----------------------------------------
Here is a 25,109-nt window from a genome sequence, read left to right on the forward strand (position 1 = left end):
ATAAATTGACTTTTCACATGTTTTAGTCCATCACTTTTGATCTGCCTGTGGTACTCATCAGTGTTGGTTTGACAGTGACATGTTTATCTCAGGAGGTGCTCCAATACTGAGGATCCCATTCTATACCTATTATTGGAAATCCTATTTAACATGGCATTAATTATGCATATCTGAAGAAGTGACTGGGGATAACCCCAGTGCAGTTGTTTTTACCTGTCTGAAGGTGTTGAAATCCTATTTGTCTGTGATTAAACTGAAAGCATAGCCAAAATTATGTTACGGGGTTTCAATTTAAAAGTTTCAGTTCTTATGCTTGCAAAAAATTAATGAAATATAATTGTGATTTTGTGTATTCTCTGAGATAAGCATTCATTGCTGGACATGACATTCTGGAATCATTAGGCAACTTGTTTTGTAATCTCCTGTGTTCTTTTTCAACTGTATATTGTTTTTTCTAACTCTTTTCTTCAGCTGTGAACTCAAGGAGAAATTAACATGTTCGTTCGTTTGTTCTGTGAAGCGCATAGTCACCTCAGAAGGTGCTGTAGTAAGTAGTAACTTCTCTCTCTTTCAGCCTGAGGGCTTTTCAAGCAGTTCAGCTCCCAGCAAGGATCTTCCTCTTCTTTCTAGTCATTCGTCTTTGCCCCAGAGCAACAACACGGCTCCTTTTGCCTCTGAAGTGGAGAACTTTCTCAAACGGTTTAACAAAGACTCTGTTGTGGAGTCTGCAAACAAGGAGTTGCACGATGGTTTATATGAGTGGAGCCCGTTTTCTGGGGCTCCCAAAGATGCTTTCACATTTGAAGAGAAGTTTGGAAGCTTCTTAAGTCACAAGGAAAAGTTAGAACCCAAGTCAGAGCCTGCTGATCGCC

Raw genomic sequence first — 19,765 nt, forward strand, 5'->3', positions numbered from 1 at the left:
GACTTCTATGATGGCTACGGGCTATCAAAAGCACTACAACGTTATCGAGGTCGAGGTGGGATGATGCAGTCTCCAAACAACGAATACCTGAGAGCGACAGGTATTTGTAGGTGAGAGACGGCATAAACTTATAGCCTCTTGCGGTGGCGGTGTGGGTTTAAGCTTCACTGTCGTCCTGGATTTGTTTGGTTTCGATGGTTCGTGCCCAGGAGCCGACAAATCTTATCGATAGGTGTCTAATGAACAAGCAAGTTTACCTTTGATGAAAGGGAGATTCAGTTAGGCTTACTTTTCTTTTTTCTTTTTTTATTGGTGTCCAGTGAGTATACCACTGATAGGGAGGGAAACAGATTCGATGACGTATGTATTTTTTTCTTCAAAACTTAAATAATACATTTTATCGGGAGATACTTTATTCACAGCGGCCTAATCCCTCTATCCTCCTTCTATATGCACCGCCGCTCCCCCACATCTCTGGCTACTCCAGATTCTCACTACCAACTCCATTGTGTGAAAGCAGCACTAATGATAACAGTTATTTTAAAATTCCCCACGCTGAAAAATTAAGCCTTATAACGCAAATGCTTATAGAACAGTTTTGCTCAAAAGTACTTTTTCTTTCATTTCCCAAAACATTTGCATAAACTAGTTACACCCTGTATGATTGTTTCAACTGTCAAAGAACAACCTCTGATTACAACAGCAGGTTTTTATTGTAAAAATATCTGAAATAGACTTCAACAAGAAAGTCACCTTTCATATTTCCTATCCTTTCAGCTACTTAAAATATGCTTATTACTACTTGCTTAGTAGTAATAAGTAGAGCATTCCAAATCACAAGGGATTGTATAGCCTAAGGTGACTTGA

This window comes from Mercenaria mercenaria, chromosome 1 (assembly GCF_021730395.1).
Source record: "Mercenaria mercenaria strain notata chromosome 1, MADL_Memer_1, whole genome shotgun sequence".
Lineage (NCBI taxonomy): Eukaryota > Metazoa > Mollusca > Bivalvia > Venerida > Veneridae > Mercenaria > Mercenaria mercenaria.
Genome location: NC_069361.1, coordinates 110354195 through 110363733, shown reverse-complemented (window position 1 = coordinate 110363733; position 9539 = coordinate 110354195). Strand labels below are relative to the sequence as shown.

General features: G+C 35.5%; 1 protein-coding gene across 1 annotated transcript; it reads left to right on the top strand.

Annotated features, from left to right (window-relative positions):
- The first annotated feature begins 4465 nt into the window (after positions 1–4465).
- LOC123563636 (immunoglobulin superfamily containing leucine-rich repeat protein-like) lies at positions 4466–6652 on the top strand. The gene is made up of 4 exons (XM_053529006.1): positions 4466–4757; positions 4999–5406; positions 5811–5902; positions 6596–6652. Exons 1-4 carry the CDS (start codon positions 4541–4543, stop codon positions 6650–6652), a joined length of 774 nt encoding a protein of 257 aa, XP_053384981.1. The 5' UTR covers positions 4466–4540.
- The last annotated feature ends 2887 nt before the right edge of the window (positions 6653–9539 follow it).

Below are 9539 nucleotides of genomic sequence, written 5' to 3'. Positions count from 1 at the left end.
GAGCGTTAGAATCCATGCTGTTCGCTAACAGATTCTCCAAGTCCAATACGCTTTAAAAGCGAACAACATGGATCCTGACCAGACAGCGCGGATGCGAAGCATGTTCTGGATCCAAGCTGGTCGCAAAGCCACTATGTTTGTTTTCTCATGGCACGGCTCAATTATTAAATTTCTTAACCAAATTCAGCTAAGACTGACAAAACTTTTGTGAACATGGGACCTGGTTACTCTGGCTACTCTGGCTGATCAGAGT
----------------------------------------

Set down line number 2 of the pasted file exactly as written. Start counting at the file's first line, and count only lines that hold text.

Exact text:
ATAAATTGACTTTTCACATGTTTTAGTCCATCACTTTTGATCTGCCTGTGGTACTCATCAGTGTTGGTTTGACAGTGACATGTTTATCTCAGGAGGTGCTCCAATACTGAGGATCCCATTCTATACCTATTATTGGAAATCCTATTTAACATGGCATTAATTATGCATATCTGAAGAAGTGACTGGGGATAACCCCAGTGCAGTTGTTTTTACCTGTCTGAAGGTGTTGAAATCCTATTTGTCTGTGATTAAACTGAAAGCATAGCCAAAATTATGTTACGGGGTTTCAATTTAAAAGTTTCAGTTCTTATGCTTGCAAAAAATTAATGAAATATAATTGTGATTTTGTGTATTCTCTGAGATAAGCATTCATTGCTGGACATGACATTCTGGAATCATTAGGCAACTTGTTTTGTAATCTCCTGTGTTCTTTTTCAACTGTATATTGTTTTTTCTAACTCTTTTCTTCAGCTGTGAACTCAAGGAGAAATTAACATGTTCGTTCGTTTGTTCTGTGAAGCGCATAGTCACCTCAGAAGGTGCTGTAGTAAGTAGTAACTTCTCTCTCTTTCAGCCTGAGGGCTTTTCAAGCAGTTCAGCTCCCAGCAAGGATCTTCCTCTTCTTTCTAGTCATTCGTCTTTGCCCCAGAGCAACAACACGGCTCCTTTTGCCTCTGAAGTGGAGAACTTTCTCAAACGGTTTAACAAAGACTCTGTTGTGGAGTCTGCAAACAAGGAGTTGCACGATGGTTTATATGAGTGGAGCCCGTTTTCTGGGGCTCCCAAAGATGCTTTCACATTTGAAGAGAAGTTTGGAAGCTTCTTAAGTCACAAGGAAAAGTTAGAACCCAAGTCAGAGCCTGCTGATCGCC